Pentagon spokesman Ken Bacon said it would be premature to predict how dramatic or successful any experiment would be. "It's a long way to shoot a laser. It is a powerful laser but it's difficult to shoot lasers a long distance through the atmosphere. One of the things the department will have to look at is whether this is the way we would want to go and if this is a technically feasible project," he added. 

Miracl is a spinoff of the space race weapons developed by the Pentagon to shoot down enemy missiles in its Star Wars program, which the Reagan administration began in 1983 and has cost $40 billion. In late 1988, during its final days, the Reagan administration decided to improve Miracl so the laser could fire at satellites. That work was mainly done in 1989 and 1990. Congress subsequently banned any such test of the improved laser. 

"If the test took place ... it would give us some data on the vulnerability of our own satellites and secondly on space control systems that we might be able to develop in the future if we wanted to develop them," he said. This was in line with a policy of securing freedom of action in space for the United States and the means to deny such freedom to the country's adversaries, he said.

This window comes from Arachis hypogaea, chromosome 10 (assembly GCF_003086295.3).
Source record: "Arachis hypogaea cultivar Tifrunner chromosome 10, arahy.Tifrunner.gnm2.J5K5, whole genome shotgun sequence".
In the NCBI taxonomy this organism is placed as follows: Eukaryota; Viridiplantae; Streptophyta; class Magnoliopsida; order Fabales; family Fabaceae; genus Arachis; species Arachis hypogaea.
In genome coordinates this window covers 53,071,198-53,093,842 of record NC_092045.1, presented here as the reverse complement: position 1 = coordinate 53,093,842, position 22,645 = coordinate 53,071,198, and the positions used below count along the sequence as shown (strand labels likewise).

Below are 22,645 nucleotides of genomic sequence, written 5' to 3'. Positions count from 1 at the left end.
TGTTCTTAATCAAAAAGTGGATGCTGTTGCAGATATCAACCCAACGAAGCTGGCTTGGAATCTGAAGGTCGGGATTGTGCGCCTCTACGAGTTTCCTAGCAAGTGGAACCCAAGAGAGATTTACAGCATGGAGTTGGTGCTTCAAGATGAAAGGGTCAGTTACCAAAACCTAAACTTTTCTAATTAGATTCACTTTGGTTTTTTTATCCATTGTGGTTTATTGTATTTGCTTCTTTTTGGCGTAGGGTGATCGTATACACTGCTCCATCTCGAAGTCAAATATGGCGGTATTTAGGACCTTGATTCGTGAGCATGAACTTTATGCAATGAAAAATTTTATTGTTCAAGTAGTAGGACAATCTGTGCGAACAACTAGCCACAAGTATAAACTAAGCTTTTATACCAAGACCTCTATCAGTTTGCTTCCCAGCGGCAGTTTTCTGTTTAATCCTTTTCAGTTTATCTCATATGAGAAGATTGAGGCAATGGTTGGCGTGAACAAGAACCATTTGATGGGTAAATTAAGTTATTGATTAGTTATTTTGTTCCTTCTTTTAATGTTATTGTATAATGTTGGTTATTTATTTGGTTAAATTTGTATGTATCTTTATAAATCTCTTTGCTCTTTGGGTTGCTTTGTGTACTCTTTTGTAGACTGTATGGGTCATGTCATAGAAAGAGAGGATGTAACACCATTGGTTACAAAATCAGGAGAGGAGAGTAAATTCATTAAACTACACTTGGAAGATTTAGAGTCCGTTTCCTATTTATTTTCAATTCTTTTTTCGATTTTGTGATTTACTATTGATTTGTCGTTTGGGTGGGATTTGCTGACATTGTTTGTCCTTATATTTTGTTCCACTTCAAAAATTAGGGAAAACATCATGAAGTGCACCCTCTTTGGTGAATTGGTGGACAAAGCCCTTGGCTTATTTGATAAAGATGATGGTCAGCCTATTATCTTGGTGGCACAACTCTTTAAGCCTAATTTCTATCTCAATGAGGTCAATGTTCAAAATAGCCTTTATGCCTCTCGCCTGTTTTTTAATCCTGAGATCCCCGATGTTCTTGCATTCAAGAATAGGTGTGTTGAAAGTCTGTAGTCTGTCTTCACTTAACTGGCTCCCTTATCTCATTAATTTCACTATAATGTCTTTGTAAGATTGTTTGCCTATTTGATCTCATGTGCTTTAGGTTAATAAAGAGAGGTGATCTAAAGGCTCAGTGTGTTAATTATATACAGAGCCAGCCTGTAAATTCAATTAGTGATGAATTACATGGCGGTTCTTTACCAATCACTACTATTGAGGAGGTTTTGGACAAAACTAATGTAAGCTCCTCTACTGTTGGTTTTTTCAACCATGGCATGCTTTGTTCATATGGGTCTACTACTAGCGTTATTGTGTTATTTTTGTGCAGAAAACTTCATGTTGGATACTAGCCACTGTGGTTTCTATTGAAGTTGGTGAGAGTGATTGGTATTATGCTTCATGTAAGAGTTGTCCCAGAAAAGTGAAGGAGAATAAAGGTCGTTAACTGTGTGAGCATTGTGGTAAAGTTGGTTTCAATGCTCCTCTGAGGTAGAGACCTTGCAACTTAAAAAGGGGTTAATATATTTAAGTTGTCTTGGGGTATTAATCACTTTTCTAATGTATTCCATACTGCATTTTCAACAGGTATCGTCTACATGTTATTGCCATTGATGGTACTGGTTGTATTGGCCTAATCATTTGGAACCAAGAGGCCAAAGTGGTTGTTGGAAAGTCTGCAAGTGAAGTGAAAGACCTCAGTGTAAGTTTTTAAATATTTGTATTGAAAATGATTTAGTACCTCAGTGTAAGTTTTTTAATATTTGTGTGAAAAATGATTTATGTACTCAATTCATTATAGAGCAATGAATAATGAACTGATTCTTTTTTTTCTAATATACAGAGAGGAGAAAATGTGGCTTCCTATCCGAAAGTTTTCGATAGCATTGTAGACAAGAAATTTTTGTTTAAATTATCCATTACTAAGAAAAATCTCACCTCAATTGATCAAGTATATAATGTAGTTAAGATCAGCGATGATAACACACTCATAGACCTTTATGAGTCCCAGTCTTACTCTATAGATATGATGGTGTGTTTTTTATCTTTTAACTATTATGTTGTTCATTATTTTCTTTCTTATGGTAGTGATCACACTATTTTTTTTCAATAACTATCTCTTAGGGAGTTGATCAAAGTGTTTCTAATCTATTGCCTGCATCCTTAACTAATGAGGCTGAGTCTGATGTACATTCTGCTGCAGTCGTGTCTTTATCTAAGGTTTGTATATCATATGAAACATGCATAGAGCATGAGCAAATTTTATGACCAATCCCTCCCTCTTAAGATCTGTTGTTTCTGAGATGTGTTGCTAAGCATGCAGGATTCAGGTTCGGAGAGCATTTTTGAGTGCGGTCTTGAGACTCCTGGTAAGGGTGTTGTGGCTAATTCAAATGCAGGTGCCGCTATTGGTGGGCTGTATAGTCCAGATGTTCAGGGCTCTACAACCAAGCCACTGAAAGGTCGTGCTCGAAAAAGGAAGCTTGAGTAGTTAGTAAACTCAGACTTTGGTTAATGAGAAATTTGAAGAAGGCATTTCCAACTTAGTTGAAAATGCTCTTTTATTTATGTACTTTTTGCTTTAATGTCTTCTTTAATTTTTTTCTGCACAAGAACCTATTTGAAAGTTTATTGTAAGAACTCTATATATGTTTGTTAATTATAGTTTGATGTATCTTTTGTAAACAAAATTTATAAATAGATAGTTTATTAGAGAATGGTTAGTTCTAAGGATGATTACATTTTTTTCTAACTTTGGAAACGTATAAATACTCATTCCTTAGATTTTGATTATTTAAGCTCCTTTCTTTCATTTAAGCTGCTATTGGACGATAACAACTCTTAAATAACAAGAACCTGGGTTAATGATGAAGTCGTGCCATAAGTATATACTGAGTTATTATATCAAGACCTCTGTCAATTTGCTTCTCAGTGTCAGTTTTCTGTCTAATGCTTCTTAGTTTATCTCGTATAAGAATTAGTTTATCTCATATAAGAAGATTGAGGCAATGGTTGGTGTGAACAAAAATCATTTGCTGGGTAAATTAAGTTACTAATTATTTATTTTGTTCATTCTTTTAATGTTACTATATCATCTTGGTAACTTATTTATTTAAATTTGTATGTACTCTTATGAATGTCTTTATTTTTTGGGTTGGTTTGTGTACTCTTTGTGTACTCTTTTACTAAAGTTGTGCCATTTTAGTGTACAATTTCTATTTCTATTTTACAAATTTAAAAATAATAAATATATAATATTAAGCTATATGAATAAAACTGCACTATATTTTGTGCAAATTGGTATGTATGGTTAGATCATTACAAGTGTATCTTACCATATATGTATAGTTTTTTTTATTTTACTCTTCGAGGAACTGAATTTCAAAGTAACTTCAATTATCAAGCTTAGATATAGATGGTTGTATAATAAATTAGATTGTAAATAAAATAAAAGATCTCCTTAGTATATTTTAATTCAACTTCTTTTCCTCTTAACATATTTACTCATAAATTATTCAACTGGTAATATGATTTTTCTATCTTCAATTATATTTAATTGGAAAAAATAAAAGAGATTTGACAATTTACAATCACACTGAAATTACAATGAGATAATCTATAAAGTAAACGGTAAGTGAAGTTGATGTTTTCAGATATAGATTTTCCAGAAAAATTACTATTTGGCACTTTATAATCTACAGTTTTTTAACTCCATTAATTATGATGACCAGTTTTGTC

The military wants an anti-satellite weapon mainly to stop enemies with orbital cameras from spying on American weapons and troops during combat. For years, the United States dominated space-based reconnaissance, but recently other countries and even private companies have begun efforts to loft their own spy satellites, with the companies seeking to market high-quality satellite photos.